Gleams of truth: or, Scenes from real life (Google eBook)

Front Cover
James Munroe and Company, 1835 - 108 pages
0 Reviews
  

What people are saying - Write a review

We haven't found any reviews in the usual places.

Common terms and phrases

Popular passages

Page 96 - And he called unto him his disciples, and said unto them, verily I say unto you, that this poor widow hath cast more in, than all they that have cast into the treasury. For all they did cast in of their abundance. But she, of her want, did cast in all that she had, even all her living.
Page 57 - I am going out ;" and then she would be carried out in her sedan. She was too lame to walk, and could not easily get into a coach. I used to take a little basket and go by her side. We would soon stop at a cellar, into which she sent me to see how the poor woman was ; and when I had come out again...
Page 93 - She was ever most careful not to incur a debt, maintaining her sense of duty on this subject with an energy worthy of all praise. Had she been embarrassed by debt, she could have carried through few of her benevolent intentions. Her whole history presents a striking combination of simplicity with energy, sensibility with judgment, of forethought, calculation, and economy, with disinterestedness and self-sacrificing benevolence. To a pious reliance on Providence she...
Page 76 - She never omitted once a week to send her a little tea and sugar, that she might not be made uncomfortable by the want of these accustomed gratifications. It happened that this poor blind woman had a son in the workhouse, who was a cripple, and nearly an idiot. The child was dear to his mother ; and when she took her tea, she gave him a part of it. This became one of his highest gratifications ; and after the death of his mother, he was greatly distressed by the loss of this indulgence. Catherine...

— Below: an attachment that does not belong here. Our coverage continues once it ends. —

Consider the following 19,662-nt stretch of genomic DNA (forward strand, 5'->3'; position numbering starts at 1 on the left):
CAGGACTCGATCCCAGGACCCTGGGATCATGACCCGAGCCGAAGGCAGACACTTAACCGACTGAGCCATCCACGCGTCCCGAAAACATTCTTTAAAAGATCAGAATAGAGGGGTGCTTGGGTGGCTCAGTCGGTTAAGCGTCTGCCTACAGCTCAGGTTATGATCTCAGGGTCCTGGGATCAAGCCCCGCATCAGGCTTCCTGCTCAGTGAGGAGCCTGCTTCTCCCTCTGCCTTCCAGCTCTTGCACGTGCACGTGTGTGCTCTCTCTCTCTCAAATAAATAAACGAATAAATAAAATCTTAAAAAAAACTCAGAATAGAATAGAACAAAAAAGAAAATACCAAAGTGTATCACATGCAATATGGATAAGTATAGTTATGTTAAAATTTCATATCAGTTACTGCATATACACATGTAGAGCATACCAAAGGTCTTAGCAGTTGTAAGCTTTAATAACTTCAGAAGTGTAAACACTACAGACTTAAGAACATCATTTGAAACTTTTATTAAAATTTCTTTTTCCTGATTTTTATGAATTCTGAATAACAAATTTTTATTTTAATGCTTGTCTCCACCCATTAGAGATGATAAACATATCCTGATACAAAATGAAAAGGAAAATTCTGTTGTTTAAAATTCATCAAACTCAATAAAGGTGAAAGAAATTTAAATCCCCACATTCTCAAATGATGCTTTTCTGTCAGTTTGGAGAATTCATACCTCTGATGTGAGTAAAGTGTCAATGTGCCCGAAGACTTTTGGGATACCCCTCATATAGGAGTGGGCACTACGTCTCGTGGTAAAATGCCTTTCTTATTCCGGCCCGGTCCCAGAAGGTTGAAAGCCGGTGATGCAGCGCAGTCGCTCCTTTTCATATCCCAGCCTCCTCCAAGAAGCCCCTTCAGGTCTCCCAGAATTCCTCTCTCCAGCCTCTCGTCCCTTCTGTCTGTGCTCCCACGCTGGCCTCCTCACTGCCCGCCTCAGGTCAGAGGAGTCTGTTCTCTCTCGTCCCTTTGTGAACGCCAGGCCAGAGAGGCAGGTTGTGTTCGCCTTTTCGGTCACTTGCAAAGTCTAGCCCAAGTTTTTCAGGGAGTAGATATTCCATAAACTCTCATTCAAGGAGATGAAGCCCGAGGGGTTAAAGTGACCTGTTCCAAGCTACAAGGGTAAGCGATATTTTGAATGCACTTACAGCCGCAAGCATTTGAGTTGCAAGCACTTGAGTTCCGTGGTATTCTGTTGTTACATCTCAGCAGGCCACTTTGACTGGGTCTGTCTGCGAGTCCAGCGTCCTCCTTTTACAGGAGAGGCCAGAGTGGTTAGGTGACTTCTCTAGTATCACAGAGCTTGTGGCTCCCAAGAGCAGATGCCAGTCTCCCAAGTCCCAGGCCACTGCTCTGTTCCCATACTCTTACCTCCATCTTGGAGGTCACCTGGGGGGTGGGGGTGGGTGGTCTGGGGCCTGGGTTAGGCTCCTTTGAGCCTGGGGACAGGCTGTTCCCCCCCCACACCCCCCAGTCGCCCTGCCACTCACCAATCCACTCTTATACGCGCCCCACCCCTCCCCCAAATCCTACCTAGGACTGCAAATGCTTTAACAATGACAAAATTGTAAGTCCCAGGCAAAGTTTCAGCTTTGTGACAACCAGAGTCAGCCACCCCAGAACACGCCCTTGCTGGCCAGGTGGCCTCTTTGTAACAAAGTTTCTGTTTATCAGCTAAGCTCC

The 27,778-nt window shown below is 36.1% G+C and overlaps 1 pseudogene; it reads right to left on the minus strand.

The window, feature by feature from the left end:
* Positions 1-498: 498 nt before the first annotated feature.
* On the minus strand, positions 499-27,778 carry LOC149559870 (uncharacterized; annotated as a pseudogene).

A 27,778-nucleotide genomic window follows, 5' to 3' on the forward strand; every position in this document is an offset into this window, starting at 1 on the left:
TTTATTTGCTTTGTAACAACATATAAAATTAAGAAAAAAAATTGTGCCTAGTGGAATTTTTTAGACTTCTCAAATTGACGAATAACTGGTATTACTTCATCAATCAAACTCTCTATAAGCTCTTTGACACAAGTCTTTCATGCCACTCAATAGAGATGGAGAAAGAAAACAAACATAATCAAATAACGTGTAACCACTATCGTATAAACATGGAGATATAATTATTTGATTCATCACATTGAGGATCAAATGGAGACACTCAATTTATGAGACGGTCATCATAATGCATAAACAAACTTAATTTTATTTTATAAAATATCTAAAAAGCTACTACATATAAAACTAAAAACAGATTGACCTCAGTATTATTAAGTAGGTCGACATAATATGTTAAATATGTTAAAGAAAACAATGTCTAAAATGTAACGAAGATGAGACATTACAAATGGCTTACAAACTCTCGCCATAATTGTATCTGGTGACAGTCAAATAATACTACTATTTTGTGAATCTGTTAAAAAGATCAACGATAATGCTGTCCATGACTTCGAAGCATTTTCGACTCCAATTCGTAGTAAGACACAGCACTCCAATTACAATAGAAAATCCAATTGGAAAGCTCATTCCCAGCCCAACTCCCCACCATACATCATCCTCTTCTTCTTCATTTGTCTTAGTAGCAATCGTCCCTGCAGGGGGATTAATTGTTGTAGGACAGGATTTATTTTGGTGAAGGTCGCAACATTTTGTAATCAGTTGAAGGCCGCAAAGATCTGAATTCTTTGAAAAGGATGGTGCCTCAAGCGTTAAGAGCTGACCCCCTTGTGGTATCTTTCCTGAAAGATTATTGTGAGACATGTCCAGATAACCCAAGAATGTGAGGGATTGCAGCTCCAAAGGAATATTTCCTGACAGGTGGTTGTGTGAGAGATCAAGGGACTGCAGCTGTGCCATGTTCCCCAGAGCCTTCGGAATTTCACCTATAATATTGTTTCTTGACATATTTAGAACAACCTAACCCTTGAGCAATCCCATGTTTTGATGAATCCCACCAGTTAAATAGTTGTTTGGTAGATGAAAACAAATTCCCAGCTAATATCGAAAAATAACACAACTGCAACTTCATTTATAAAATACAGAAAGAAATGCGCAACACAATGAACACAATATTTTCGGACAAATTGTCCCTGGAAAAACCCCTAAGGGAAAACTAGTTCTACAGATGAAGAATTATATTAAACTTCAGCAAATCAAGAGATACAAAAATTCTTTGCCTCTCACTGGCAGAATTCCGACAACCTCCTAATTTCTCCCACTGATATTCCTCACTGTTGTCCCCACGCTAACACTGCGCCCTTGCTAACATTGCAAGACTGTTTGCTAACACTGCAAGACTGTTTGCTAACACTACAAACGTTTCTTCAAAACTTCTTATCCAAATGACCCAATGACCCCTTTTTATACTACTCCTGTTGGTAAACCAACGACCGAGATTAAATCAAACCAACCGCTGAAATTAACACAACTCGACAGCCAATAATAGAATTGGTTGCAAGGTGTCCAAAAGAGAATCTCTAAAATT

Page 99 - Saviour to do to others as we would that others should do to us should induce Friends who held slaves " to set them at liberty, making a Christian provision for them...
Page 77 - ... in her hand. On noticing these parcels, she informed the visitor that they contained a little tea, sugar, and snuff, and that they were for a woman in the workhouse nearly a hundred years old. " She knew my parents," said Catherine ; " and I daresay assisted my mother when she needed ; so it is just a little acknowledgment. There are other old persons there to whom I would be glad to send something, if I had the means.
Page 79 - Catherine visited this woman, gained her confidence, persuaded her to allow her eldest boy to be put into the workhouse, and took the youngest, about two years old, under her own charge. She nursed this child carefully, sent some of her own clothes to the mother, and took a change of clothes to her...
Page 91 - Saturday night. It does not appear that she has ever thus lost anything, while the gain has been of considerable importance to those who have made it. She has mixed but little with her neighbours, except for such offices of kindness as she could render to them ; and most unwillingly asks for any aid for her own personal...
Page 57 - Catherine, poverty will probably be your portion ; but you have one talent which you may use for the good of others. You may sometimes read half an hour to a poor sick neighbour. You may read a chapter of the Bible to her when she could not read it herself ; or you may run errands for those who have no one else to go for them.
Page 66 - ... go to service in a family. The lady of the house was a very good manager, and a good mistress ; knew what a servant's duty was, and took care that it was well done. In her family Catherine's habits of diligence, order, and fidelity were strengthened. Everything she saw there tended to advance her education. And is it not the true idea of education, that it comprehends all the daily and hourly influences, small as well as great, of the circumstances by which we are surrounded, and which are constantly...

Bibliographic information